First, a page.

I didn’t fly below the radar because that’s what I wanted, I genuinely wanted to be seen but because of a complicated home life it was just better, I felt, to go unseen. My insides hurt that there were others that lived this same existence. They were ok with being unseen because in many of their cases they were not legally here so going under the radar was also to their benefit.

I asked one of my friends what they thought of the table in the corner that no one ever looked at and she replied “That’s where the dumb kids sit. They’ll fail out soon enough or drop out.” a few others agreed with her.

I was sickened by her sentiments. I had seen what one of them was drawing on his paper it was great. He wasn’t stupid he just didn’t understand. Speaking English couldn’t and shouldn’t be the sole measure of their intelligence and worth.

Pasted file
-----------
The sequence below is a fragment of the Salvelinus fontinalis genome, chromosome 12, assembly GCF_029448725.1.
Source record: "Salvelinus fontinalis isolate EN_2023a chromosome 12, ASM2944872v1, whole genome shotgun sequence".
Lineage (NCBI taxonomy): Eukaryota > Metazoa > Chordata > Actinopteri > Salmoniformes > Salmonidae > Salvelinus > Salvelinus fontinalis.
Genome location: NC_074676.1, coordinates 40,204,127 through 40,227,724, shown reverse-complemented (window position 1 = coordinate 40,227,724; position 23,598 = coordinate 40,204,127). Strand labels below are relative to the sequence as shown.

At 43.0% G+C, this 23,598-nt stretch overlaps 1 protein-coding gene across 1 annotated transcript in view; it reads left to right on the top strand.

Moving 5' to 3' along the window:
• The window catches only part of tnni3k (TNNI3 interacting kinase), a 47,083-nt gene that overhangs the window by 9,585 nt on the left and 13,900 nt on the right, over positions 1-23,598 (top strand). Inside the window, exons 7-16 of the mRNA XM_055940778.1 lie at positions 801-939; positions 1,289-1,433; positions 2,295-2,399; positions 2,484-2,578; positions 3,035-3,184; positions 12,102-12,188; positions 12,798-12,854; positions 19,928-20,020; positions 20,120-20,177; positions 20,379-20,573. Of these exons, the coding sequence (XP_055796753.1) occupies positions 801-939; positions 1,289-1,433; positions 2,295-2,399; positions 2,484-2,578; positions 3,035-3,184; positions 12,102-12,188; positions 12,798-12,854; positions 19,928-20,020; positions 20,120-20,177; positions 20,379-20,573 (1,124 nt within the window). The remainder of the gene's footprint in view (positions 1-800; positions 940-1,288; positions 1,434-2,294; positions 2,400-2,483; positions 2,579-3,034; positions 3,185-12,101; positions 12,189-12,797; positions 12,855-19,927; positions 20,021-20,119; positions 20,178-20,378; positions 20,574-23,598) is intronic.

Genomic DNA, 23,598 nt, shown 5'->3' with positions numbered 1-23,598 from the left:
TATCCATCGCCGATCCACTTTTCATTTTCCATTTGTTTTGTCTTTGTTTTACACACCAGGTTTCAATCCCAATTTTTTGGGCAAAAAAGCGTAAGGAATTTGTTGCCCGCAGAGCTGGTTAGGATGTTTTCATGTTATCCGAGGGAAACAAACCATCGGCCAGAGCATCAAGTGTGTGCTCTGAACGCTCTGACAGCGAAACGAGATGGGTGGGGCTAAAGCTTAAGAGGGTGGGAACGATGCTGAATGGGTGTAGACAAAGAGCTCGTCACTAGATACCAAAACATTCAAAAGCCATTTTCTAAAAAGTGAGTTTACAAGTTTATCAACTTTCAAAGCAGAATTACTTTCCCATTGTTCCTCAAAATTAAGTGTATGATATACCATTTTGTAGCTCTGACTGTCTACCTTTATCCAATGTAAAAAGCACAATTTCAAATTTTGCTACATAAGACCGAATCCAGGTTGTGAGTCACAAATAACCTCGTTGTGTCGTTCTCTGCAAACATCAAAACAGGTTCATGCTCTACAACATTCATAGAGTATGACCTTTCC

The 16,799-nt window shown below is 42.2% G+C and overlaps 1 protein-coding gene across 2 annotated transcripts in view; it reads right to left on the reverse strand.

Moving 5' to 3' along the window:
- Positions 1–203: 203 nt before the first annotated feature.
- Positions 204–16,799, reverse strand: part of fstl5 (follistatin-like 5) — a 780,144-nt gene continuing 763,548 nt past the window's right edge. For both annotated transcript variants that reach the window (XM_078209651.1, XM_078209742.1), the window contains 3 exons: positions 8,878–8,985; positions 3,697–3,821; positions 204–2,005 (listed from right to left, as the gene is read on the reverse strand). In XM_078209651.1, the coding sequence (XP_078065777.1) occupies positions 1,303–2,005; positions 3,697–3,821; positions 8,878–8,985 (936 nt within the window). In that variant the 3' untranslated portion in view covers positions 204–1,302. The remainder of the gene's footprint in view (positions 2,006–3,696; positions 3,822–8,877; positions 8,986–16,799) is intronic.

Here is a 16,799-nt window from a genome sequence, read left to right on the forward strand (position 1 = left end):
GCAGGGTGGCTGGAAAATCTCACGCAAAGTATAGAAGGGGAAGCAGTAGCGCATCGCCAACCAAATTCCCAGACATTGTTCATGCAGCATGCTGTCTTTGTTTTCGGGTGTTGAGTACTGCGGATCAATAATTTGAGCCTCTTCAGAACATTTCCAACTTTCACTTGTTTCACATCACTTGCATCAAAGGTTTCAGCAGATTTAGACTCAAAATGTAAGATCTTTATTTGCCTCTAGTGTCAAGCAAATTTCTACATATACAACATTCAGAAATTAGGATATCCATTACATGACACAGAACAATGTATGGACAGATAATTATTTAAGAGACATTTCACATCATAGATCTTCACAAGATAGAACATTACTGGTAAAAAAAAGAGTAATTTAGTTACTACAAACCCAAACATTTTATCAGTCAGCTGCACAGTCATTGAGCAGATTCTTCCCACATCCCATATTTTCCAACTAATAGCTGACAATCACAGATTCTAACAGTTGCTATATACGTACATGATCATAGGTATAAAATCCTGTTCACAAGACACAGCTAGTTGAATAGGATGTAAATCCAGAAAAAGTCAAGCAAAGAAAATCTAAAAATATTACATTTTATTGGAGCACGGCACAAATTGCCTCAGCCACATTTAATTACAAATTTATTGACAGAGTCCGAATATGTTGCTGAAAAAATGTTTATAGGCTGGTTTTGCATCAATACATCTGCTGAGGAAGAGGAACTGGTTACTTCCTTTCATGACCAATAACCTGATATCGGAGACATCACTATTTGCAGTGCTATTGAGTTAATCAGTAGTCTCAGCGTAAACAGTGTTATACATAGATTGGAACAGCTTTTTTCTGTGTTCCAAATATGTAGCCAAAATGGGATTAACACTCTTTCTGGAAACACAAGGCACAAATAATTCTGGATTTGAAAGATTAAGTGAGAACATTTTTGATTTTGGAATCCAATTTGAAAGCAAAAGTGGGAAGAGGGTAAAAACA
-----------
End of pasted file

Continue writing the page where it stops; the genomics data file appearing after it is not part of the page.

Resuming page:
So a few days later I mustered up my courage and when our geography teacher was done with her lecture I moved my chair in front of their desks and began to slowly read the worksheets to them. At first, they just looked at me in shock, but I had a natural self-consequence about me and I pushed through the initial awkwardness.

I used hand movements and gestures to help me, I didn’t speak a word of Spanish and they spoke very little English, but we managed. Each day was the same and it moved from being more than just in geography class into the others. My Language Arts teacher got mad at me one day but I told her my grades weren’t suffering and neither were theirs and asked her to make an exception to her no talking rule. She liked the classroom to be quiet so the students could do their reading and my voice isn’t exactly quiet, I eventually talked her into letting us go to the library at the end of each period promising we would not mess around and get in trouble.